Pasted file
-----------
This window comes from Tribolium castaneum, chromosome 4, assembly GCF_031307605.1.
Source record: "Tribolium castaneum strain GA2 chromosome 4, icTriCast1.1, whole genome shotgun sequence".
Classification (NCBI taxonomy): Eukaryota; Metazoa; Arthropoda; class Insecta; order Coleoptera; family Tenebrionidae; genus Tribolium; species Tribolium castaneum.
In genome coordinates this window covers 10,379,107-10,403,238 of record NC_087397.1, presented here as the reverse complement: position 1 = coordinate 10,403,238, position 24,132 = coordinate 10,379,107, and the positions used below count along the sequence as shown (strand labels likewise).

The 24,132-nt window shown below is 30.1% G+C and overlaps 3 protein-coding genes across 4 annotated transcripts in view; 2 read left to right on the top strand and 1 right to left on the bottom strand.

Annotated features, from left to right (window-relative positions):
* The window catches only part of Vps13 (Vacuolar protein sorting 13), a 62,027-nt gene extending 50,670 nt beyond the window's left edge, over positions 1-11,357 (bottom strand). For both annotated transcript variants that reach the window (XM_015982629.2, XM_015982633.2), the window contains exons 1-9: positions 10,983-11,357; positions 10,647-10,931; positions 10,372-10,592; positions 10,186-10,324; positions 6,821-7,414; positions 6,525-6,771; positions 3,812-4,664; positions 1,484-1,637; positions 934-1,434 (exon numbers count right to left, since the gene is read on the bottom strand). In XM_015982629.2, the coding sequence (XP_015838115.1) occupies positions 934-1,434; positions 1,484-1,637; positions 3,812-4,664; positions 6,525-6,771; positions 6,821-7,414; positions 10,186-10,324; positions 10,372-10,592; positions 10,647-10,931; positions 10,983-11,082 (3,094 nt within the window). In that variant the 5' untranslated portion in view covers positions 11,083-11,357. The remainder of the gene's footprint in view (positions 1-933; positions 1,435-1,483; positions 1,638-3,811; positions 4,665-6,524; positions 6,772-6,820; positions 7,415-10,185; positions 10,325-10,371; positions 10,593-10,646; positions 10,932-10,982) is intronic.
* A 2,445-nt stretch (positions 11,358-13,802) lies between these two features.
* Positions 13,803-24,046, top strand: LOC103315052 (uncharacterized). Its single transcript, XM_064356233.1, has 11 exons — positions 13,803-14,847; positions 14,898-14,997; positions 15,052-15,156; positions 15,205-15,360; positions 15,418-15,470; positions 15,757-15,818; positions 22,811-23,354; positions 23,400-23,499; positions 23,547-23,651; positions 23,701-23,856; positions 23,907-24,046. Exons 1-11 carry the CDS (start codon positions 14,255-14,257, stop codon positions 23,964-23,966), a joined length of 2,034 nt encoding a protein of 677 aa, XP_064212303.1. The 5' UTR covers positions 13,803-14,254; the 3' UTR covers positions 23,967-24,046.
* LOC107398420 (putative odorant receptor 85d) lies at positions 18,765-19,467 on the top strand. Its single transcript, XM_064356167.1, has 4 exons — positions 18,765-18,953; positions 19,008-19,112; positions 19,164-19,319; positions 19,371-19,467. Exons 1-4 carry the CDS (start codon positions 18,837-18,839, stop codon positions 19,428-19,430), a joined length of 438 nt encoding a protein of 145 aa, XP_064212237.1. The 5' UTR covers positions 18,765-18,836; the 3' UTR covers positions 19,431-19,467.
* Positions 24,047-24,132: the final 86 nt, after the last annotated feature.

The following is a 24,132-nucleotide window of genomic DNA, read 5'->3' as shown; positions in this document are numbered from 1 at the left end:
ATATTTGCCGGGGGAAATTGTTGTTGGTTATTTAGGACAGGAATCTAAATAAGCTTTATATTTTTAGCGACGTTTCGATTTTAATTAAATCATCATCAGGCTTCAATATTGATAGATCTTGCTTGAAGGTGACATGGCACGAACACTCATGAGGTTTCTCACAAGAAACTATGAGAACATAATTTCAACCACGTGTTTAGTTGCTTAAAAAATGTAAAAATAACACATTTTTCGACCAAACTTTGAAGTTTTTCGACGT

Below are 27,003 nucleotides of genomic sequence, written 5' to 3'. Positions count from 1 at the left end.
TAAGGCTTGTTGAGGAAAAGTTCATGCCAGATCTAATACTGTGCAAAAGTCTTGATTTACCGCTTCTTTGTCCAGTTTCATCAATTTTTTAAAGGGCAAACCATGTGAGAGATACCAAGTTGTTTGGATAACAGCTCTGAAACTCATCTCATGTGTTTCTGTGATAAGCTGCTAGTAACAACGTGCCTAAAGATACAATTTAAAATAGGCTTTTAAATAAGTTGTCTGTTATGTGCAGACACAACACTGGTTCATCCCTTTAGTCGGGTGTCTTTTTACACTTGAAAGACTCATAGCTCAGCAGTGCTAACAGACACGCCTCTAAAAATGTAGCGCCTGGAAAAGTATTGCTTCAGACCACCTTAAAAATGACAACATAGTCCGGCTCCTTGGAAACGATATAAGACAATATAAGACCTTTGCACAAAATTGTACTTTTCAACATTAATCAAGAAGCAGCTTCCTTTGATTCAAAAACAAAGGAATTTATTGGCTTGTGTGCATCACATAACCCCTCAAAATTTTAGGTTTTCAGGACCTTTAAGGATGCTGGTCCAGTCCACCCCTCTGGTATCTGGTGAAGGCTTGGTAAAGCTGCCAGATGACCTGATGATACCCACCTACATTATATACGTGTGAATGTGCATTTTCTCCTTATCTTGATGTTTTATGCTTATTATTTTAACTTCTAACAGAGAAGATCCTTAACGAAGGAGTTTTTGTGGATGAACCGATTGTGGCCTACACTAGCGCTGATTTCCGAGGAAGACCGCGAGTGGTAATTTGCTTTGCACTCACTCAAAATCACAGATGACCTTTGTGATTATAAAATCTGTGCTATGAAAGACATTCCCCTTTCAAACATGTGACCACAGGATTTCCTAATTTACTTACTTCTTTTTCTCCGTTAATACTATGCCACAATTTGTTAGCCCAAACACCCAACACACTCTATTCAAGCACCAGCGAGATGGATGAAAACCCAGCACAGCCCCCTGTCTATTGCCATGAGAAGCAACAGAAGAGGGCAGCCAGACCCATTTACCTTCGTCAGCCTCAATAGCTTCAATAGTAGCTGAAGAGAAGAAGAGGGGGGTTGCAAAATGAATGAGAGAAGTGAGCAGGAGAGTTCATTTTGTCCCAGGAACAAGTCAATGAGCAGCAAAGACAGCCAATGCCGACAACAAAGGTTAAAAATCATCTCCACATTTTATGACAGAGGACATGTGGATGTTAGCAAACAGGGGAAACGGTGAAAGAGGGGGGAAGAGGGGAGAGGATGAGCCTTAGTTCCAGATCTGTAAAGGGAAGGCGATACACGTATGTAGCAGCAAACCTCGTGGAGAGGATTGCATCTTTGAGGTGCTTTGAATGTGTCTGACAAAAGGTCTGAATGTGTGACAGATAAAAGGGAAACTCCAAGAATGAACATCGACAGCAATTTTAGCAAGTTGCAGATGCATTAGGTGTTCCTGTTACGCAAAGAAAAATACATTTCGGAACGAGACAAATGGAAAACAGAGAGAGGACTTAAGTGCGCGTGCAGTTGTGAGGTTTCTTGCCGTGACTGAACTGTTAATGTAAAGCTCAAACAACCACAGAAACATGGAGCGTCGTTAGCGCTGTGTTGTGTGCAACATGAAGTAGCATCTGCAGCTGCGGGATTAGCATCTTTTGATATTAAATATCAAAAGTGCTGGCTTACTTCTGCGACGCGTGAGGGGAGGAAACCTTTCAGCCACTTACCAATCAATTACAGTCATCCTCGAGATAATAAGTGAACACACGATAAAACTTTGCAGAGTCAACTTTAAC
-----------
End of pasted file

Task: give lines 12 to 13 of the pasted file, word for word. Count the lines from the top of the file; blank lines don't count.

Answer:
The following is a 24,132-nucleotide window of genomic DNA, read 5'->3' as shown; positions in this document are numbered from 1 at the left end:
ATATTTGCCGGGGGAAATTGTTGTTGGTTATTTAGGACAGGAATCTAAATAAGCTTTATATTTTTAGCGACGTTTCGATTTTAATTAAATCATCATCAGGCTTCAATATTGATAGATCTTGCTTGAAGGTGACATGGCACGAACACTCATGAGGTTTCTCACAAGAAACTATGAGAACATAATTTCAACCACGTGTTTAGTTGCTTAAAAAATGTAAAAATAACACATTTTTCGACCAAACTTTGAAGTTTTTCGACGT